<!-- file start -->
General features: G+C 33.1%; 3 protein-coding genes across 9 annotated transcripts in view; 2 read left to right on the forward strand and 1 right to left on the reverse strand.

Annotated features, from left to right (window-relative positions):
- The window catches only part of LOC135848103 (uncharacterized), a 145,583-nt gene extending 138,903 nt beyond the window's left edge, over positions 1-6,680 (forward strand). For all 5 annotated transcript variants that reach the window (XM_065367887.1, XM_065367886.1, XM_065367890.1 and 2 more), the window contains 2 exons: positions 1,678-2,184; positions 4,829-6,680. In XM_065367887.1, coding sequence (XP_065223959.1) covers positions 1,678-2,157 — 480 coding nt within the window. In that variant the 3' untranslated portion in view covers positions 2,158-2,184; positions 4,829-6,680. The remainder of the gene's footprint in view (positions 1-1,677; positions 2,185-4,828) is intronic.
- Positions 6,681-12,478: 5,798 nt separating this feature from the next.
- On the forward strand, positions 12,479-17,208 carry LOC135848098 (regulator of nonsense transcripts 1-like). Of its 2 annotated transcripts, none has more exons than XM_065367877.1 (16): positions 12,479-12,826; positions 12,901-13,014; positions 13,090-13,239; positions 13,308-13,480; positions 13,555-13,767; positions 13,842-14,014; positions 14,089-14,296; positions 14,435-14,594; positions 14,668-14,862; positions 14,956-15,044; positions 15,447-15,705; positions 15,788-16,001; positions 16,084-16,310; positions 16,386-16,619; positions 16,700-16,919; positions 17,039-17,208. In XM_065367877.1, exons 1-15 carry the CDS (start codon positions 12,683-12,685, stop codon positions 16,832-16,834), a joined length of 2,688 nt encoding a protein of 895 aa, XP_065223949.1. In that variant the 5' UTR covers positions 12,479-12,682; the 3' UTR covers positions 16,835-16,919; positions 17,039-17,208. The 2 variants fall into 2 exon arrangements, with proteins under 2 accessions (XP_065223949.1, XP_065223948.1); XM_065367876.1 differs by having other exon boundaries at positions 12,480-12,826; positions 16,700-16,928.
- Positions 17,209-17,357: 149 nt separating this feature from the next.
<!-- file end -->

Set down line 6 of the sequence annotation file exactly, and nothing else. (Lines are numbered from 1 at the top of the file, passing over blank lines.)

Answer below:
- Positions 17,209-17,357: 149 nt separating this feature from the next.